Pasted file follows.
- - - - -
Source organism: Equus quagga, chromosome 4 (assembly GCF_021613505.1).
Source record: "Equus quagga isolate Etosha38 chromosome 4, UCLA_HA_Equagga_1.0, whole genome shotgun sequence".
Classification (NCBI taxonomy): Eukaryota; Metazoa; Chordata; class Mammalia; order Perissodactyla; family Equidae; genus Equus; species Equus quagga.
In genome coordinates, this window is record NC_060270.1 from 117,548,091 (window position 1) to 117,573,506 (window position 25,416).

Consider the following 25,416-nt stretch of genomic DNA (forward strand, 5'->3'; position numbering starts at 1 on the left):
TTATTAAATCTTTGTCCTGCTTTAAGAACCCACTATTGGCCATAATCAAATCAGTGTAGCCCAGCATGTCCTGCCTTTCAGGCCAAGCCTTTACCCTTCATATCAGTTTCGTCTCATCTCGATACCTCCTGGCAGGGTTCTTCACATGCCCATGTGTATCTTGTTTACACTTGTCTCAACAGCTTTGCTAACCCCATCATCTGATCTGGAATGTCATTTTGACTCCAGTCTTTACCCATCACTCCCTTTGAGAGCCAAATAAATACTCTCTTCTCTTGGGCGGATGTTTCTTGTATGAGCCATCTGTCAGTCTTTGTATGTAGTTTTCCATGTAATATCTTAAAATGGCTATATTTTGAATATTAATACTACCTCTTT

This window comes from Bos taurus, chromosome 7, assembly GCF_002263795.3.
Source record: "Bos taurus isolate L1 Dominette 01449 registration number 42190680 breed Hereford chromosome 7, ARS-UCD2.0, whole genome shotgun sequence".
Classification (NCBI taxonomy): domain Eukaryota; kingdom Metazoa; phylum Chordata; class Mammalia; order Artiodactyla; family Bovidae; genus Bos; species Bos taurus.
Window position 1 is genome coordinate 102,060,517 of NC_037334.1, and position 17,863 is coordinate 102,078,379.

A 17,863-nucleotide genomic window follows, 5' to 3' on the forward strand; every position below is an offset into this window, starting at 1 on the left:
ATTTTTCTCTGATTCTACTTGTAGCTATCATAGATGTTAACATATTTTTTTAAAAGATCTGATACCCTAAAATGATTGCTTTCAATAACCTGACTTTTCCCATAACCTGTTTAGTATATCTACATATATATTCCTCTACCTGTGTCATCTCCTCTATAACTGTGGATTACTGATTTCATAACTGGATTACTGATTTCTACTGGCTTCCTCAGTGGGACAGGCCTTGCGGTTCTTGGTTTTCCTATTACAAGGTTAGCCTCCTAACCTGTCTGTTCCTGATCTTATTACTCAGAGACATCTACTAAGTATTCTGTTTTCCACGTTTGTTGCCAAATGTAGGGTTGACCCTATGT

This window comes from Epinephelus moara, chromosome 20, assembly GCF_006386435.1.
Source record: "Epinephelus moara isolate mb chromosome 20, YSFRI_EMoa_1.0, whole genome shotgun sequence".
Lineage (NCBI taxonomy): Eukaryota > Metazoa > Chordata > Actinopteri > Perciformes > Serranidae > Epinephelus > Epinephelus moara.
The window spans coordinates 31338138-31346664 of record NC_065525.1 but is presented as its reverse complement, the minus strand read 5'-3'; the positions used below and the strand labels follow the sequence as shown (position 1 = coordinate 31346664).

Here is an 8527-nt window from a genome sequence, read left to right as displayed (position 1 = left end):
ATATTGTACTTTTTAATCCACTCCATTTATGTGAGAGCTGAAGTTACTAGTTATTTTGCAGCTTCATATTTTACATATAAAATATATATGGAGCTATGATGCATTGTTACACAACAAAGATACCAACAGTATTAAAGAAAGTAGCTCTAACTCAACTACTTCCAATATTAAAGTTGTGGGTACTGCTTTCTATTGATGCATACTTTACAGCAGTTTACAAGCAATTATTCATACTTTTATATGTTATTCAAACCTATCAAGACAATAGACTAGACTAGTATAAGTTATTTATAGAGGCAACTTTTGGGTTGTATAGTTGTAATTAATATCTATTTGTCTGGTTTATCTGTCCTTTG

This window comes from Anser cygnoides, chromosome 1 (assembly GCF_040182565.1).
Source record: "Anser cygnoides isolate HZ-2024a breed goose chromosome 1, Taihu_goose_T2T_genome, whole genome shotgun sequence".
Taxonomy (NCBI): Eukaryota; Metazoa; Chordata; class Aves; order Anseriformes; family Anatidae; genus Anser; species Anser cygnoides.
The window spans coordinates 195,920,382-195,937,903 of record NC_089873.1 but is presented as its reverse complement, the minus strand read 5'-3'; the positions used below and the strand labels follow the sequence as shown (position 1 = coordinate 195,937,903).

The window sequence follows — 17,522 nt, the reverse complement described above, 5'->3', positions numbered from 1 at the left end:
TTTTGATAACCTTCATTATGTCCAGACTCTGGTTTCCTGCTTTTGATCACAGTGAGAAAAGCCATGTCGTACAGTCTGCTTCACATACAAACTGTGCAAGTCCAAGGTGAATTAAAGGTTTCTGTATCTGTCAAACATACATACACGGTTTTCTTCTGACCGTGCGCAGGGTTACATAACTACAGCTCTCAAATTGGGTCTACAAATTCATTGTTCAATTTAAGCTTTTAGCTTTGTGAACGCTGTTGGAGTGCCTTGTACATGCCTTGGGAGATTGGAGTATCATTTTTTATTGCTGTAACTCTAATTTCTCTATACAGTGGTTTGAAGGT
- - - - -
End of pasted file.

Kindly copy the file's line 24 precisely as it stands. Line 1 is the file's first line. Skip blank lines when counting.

TTTTGATAACCTTCATTATGTCCAGACTCTGGTTTCCTGCTTTTGATCACAGTGAGAAAAGCCATGTCGTACAGTCTGCTTCACATACAAACTGTGCAAGTCCAAGGTGAATTAAAGGTTTCTGTATCTGTCAAACATACATACACGGTTTTCTTCTGACCGTGCGCAGGGTTACATAACTACAGCTCTCAAATTGGGTCTACAAATTCATTGTTCAATTTAAGCTTTTAGCTTTGTGAACGCTGTTGGAGTGCCTTGTACATGCCTTGGGAGATTGGAGTATCATTTTTTATTGCTGTAACTCTAATTTCTCTATACAGTGGTTTGAAGGT